May 16, 2014 3 Comments
May 13, 2014 6 Comments
Ariana had cholic – which means that from 7:00 – 10:00pm she cries and cries until she literally passes out. It is a fun time for the entire stepfamily. The kids place bets to see who can predict what time this falling out will happen? While I didn’t mind at first, it is really developing into quite the gambling habit.
I recently realized that the same trick I used to use with my daughter Marissa, works wonders on her, too. I do this one simple thing, and the baby becomes putty in my hands. Read more
Yes, squats. Forget what all the experts recommend; I’ve tried it all. And in the end, the only thing that calms her down, is the same trick that used to work on Marissa. Squats, and lots of them - tens of them, maybe hundreds or perhaps one day thousands of them. She does not like to sway, or move back and forth, it makes her scream even louder. But something about the motion of me squatting, deeply, repeatedly, painfully - squatting over and over, brings a lull to her entire body. She goes limp as my legs quiver and the beads of sweat begin to drip down my face. And just when my thighs are beginning to cramp up, she begins to drift into a deep sleep.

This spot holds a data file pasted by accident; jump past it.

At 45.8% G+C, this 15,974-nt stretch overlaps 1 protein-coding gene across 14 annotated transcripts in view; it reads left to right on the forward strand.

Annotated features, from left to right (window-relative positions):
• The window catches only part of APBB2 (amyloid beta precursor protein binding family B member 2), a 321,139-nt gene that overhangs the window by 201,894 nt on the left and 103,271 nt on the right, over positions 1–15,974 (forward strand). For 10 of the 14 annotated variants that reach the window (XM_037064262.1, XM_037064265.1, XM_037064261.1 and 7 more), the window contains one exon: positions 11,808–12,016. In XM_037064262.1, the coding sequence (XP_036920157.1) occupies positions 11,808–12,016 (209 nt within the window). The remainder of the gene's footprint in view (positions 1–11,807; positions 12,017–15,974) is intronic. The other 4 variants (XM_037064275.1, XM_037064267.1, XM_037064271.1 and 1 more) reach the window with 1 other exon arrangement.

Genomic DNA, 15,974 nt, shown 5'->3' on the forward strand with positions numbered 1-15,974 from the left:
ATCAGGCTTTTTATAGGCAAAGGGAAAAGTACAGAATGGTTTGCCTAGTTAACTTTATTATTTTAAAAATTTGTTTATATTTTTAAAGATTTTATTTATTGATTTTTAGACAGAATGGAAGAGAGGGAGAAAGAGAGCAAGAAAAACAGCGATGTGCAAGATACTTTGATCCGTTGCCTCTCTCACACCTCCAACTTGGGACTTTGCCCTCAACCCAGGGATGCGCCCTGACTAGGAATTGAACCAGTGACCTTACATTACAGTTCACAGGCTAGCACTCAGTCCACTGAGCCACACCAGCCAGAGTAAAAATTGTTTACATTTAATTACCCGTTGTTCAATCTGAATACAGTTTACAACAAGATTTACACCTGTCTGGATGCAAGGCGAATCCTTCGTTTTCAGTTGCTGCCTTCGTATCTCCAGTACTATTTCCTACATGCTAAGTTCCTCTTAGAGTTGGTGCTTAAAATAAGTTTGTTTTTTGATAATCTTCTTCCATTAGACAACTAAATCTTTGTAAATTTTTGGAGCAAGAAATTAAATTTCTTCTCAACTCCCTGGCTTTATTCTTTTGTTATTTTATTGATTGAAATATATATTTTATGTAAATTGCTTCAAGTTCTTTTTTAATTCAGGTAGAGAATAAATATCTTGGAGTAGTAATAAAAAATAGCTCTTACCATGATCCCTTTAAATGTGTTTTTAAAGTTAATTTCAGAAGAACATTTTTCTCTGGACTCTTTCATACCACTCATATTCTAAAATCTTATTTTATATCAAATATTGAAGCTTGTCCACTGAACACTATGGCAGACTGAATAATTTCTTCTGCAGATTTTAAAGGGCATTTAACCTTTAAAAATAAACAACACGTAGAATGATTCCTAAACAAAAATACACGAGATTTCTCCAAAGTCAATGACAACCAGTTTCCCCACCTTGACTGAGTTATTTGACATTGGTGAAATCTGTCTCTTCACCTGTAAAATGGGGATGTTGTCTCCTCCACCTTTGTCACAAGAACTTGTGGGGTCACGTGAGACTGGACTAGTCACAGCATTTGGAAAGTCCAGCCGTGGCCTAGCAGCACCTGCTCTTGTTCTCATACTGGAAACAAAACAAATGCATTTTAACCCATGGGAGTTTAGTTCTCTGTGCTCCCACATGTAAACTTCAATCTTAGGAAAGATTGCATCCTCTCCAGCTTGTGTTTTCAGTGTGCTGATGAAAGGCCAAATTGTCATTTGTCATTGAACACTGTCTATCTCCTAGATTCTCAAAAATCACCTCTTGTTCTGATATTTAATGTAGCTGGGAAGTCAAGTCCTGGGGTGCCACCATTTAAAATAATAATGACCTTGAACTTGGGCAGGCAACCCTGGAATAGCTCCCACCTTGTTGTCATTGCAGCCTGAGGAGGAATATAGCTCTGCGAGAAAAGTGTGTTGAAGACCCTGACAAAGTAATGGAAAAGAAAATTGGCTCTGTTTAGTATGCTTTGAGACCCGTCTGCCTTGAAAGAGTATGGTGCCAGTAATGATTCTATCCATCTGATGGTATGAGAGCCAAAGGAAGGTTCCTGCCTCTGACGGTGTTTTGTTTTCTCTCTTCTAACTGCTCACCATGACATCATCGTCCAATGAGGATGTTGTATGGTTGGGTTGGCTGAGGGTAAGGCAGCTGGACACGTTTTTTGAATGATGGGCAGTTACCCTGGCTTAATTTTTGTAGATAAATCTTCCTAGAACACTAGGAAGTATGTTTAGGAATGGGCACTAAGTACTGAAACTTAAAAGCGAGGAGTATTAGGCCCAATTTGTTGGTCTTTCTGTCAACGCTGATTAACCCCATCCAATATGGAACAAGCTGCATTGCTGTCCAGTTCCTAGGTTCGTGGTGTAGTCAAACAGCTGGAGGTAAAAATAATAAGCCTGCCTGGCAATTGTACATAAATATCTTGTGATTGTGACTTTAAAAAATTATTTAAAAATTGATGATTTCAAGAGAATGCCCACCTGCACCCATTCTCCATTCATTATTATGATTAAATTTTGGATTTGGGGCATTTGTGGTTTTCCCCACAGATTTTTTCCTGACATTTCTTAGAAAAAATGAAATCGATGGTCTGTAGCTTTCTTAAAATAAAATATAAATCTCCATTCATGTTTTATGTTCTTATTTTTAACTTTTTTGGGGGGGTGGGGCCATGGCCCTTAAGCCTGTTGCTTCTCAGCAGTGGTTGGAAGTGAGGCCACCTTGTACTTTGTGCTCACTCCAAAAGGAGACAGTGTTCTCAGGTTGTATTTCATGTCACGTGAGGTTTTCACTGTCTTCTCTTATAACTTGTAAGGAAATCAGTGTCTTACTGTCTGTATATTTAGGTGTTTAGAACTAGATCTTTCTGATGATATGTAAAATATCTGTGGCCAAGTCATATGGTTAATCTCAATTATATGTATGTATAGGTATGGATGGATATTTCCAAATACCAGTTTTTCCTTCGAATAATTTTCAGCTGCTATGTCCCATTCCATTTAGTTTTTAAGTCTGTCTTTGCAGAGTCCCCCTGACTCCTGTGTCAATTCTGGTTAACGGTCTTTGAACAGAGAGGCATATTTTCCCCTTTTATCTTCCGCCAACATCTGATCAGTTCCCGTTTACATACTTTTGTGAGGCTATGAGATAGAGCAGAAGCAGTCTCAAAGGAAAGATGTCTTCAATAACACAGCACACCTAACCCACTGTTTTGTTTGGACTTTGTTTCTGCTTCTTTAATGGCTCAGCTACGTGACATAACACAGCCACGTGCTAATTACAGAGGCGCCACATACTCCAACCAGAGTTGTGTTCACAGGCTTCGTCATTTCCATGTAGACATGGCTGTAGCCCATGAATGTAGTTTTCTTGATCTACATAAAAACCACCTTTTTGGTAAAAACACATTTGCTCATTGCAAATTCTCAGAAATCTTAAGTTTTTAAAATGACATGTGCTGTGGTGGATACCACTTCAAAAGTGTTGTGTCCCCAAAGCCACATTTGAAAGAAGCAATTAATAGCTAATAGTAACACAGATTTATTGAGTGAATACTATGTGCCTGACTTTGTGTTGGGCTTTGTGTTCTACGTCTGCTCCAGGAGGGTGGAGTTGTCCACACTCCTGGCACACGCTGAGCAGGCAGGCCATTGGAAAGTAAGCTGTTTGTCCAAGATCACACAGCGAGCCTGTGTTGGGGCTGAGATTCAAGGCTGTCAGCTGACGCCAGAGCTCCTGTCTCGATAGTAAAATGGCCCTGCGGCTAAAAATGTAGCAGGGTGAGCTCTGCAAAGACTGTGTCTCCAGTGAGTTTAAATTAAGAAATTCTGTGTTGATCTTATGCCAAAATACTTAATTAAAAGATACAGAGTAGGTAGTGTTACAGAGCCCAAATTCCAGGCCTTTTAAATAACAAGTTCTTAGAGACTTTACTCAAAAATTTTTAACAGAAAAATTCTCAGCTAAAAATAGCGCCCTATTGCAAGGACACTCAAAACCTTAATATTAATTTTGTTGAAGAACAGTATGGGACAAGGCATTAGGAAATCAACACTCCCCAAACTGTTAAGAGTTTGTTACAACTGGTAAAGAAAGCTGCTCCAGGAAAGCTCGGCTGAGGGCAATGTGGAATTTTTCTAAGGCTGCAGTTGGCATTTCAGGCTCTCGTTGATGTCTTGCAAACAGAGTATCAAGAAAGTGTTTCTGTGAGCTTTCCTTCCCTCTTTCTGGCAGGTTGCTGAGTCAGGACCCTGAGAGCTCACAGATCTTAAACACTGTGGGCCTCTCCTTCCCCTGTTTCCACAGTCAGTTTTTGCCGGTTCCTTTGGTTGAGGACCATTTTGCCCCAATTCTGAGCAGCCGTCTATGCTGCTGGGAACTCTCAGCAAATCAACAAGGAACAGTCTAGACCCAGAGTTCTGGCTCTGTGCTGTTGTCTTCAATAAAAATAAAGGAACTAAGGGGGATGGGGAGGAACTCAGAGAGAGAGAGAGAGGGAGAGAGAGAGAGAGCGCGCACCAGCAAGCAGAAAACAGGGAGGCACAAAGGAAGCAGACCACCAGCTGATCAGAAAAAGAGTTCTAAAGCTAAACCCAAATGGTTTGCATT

I should thank her; I will be back in shape before I know it. But as I limp to her room to lay her down for the night, after 40 straight minutes of squats, gratitude is not exactly the thought dancing in my head.
Yet, I think I am looking at this in completely the wrong way. In forty minutes of squatting, I managed to solve cholic, get in a work of out, put a baby to sleep, and rid my children of their gambling habit. What else could I do with squats? Could I resolve the issues with my mother in law, resolve stepsibling rivalry, figure out our stepfamily scheduling woes around the holidays, cure hunger, save the world? Perhaps I’m getting carried away. So for now, I’ll stick with being satisfied with the possibility of just having a great ass.
May 8, 2014 28 Comments